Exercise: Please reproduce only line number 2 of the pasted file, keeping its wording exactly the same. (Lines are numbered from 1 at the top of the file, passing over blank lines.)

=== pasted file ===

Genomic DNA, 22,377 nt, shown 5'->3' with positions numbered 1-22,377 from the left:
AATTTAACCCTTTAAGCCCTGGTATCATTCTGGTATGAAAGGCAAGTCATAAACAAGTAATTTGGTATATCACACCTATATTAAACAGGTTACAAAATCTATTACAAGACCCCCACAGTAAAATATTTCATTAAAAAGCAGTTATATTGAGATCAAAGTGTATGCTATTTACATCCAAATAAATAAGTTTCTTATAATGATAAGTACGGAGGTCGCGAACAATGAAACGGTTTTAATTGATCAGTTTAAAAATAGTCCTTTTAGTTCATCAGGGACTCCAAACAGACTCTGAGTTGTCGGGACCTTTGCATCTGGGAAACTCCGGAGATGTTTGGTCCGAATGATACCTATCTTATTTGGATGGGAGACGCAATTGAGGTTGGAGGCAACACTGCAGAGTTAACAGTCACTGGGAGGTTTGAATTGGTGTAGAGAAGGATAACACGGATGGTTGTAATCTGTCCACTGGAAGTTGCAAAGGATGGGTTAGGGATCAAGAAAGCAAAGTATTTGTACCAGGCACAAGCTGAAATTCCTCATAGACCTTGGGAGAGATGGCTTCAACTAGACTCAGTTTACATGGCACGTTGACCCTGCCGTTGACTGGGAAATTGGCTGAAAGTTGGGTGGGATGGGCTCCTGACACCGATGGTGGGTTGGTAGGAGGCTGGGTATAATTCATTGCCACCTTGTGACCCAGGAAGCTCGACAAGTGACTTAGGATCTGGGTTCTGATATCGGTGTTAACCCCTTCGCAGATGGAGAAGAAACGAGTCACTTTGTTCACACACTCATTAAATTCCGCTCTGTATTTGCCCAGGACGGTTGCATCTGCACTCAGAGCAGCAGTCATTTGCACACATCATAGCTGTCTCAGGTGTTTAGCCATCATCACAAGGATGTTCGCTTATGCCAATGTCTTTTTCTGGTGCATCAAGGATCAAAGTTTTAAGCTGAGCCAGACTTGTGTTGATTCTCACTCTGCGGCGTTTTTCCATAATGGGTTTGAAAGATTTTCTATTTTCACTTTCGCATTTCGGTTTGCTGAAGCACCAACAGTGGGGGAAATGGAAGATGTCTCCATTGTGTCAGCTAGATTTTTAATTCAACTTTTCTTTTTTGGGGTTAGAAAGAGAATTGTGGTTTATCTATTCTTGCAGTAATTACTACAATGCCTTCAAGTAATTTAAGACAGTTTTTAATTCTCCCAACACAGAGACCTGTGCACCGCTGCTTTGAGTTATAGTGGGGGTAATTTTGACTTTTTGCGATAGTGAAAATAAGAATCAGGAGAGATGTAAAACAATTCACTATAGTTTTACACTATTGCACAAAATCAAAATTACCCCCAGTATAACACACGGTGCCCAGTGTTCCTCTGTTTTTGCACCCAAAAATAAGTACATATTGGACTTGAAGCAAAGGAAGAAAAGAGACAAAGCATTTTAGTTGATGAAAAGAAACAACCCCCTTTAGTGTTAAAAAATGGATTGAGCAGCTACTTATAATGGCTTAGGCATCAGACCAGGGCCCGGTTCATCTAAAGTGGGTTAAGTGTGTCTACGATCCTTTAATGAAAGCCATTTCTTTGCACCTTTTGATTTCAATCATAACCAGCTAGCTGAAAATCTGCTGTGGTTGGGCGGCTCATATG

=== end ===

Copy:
AATTTAACCCTTTAAGCCCTGGTATCATTCTGGTATGAAAGGCAAGTCATAAACAAGTAATTTGGTATATCACACCTATATTAAACAGGTTACAAAATCTATTACAAGACCCCCACAGTAAAATATTTCATTAAAAAGCAGTTATATTGAGATCAAAGTGTATGCTATTTACATCCAAATAAATAAGTTTCTTATAATGATAAGTACGGAGGTCGCGAACAATGAAACGGTTTTAATTGATCAGTTTAAAAATAGTCCTTTTAGTTCATCAGGGACTCCAAACAGACTCTGAGTTGTCGGGACCTTTGCATCTGGGAAACTCCGGAGATGTTTGGTCCGAATGATACCTATCTTATTTGGATGGGAGACGCAATTGAGGTTGGAGGCAACACTGCAGAGTTAACAGTCACTGGGAGGTTTGAATTGGTGTAGAGAAGGATAACACGGATGGTTGTAATCTGTCCACTGGAAGTTGCAAAGGATGGGTTAGGGATCAAGAAAGCAAAGTATTTGTACCAGGCACAAGCTGAAATTCCTCATAGACCTTGGGAGAGATGGCTTCAACTAGACTCAGTTTACATGGCACGTTGACCCTGCCGTTGACTGGGAAATTGGCTGAAAGTTGGGTGGGATGGGCTCCTGACACCGATGGTGGGTTGGTAGGAGGCTGGGTATAATTCATTGCCACCTTGTGACCCAGGAAGCTCGACAAGTGACTTAGGATCTGGGTTCTGATATCGGTGTTAACCCCTTCGCAGATGGAGAAGAAACGAGTCACTTTGTTCACACACTCATTAAATTCCGCTCTGTATTTGCCCAGGACGGTTGCATCTGCACTCAGAGCAGCAGTCATTTGCACACATCATAGCTGTCTCAGGTGTTTAGCCATCATCACAAGGATGTTCGCTTATGCCAATGTCTTTTTCTGGTGCATCAAGGATCAAAGTTTTAAGCTGAGCCAGACTTGTGTTGATTCTCACTCTGCGGCGTTTTTCCATAATGGGTTTGAAAGATTTTCTATTTTCACTTTCGCATTTCGGTTTGCTGAAGCACCAACAGTGGGGGAAATGGAAGATGTCTCCATTGTGTCAGCTAGATTTTTAATTCAACTTTTCTTTTTTGGGGTTAGAAAGAGAATTGTGGTTTATCTATTCTTGCAGTAATTACTACAATGCCTTCAAGTAATTTAAGACAGTTTTTAATTCTCCCAACACAGAGACCTGTGCACCGCTGCTTTGAGTTATAGTGGGGGTAATTTTGACTTTTTGCGATAGTGAAAATAAGAATCAGGAGAGATGTAAAACAATTCACTATAGTTTTACACTATTGCACAAAATCAAAATTACCCCCAGTATAACACACGGTGCCCAGTGTTCCTCTGTTTTTGCACCCAAAAATAAGTACATATTGGACTTGAAGCAAAGGAAGAAAAGAGACAAAGCATTTTAGTTGATGAAAAGAAACAACCCCCTTTAGTGTTAAAAAATGGATTGAGCAGCTACTTATAATGGCTTAGGCATCAGACCAGGGCCCGGTTCATCTAAAGTGGGTTAAGTGTGTCTACGATCCTTTAATGAAAGCCATTTCTTTGCACCTTTTGATTTCAATCATAACCAGCTAGCTGAAAATCTGCTGTGGTTGGGCGGCTCATATG